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The Barber Shop Chronicles

Updated: Apr 26, 2021

A phone call, a follow up email, a beginning of an opportunity. In February Contact Theatre’s Audience Development Producer Ailbhe approached the community team with a proposal.

Could we engage a group of young men who access African and Afri-Caribbean barber shops in Manchester to watch their new production performed at the Royal Exchange throughout the month of March?

The play is a Fuel, National Theatre and Leeds Playhouse co-production and part of Contact theatre’s ‘Contact in the City’ A city wide programme of performance during Contact’s building transformation.

It didn’t take long to recruit twelve students from year 9, 10 and 11 to attend the opening night of the Barber Shop Chronicles. The story sold itself;

“One day. Six cities. A thousand stories.

Newsroom, political platform, local hot spot, confession box, preacher-pulpit and football stadium. For generations, African men have gathered in barber shops to discuss the world. These are places where the banter can be barbed and the truth is always telling.

A heart-warming, hilarious and insightful new play that leaps from a barber shop in Peckham to Johannesburg, Harare, Kampala, Lagos and Accra over the course of a single day.

Written by Inua Ellams. Directed by Bijan Sheibanithe. Barber Shop Chronicles is a heart-warming, hilarious and insightful play, set in Johannesburg, Harare, Kampala, Lagos, Accra and London. For generations, African men have gathered in barber shops. Sometimes they have haircuts, sometimes they listen, more often than not they talk. Across one day, six cities and a thousand stories Inua Ellams presents the Barber Shop Chronicles.”

The students, like African men across the world use barber shops not just as a place to get a haircut, but as a space for shared community.

The theatre on the other hand is a relatively new place and space for the group to see their community represented in a significant production. Especially a space unashamedly grand as the Royal Exchange.

The students had no idea what to expect. Yet, travelling to the theatre in the school minibus, the group sang and performed throughout the journey; sounds and beats only an hour later they would see on stage in The Barber Shop Chronicles.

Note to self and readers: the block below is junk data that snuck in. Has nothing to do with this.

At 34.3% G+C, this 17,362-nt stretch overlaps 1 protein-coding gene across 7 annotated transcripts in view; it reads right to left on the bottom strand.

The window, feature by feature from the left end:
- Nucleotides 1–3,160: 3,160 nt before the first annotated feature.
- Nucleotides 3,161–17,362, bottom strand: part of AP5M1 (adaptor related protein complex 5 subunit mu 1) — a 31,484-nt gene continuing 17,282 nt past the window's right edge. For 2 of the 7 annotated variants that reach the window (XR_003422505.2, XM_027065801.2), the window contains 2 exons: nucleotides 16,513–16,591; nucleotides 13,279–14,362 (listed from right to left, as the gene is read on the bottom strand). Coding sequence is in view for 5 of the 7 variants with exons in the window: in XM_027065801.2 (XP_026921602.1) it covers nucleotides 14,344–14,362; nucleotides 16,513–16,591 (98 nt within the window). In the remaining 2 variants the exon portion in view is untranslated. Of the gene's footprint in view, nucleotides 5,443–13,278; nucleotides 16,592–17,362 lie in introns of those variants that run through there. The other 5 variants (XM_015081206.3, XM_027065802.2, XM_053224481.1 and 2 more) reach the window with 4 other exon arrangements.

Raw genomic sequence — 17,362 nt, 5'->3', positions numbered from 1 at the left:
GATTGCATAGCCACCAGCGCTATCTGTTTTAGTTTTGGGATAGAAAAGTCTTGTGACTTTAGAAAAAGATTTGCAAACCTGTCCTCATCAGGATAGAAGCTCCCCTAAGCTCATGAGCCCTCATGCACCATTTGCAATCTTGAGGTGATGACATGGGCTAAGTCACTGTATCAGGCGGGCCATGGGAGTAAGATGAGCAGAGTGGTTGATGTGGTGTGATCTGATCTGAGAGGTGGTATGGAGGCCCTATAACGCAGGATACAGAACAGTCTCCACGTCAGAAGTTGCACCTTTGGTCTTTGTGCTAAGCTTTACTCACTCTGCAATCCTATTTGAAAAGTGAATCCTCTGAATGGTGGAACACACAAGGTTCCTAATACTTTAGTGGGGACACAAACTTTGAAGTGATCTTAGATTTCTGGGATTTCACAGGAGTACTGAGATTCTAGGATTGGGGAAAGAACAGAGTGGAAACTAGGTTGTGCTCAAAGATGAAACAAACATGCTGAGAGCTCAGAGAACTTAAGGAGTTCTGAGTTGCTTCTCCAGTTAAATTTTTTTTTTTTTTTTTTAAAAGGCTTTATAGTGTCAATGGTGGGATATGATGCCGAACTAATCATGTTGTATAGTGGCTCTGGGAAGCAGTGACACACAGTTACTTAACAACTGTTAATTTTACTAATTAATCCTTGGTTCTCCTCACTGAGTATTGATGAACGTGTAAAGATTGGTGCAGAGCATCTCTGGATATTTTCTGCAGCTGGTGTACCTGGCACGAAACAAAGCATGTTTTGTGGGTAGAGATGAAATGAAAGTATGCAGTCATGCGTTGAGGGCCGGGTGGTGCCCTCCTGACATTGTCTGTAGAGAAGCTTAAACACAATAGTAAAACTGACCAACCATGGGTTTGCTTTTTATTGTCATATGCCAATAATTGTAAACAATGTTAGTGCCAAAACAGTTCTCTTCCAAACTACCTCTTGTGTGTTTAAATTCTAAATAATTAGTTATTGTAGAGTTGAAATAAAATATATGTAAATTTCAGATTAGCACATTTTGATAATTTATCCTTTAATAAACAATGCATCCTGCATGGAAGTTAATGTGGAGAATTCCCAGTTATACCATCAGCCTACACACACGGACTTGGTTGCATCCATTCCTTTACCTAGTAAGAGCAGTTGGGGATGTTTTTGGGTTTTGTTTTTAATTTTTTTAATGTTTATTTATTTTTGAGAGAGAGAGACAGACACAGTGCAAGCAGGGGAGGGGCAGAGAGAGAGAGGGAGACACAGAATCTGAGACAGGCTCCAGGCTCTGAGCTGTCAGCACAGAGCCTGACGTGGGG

The Barber Shop Chronicles is a production like no other. The play uses submersive theatre to bring the audience into the story. The audience do not enter an auditorium. Rather, they are brought into the performance space to have their hair cut or talk with other customers whilst waiting for the next barber’s chair to become available. Others can dance to the music of the barber shop’s resident DJ, freestyling on the barber shop floor.

Never to miss on opportunity, the students entered the stage dancing, singing and performing, absorbed in their shared world of the barber shop.

Twenty minutes later we took to our seats. One member of the group asked when the show would start.

‘It started as soon as you went on stage’ I responded.

And then, the story began to unfold, many stories, in fact.

The group watched, laughed, joked and sang their way through an hour and a half of theatre. Theatre which placed the students’ community and their world centre stage.

No sooner had the show finished, the group began planning their performance, what it would be and how they would perform it. Their challenge was to develop a creative response to the performance of the evening; their own Barber Shop Chronicles.

The students joined forces with spoken word poet and creative artist, Reece Williams to tell a story, their story of life in the barber shops of Moston Lane.

Three weeks later seven students returned to the theatre for the production’s closing weekend to make their impressive debut performance in the Royal Exchange, presenting their own barber shop stories personal to them.

Their audience not only included 800 members of the public, but the professional actors who three weeks earlier were performing for them. The students wowed everyone with their confidence, humour and honesty.

During an organised Q&A session an audience member had asked what the professional actors’ defining memory will be performing in Manchester at the Royal Exchange. The cast didn’t hesitate in their response-

The memory of Manchester they will take away with them will be the energy and enthusiasm from the group of young men they met on the opening night from a local school, MCA.

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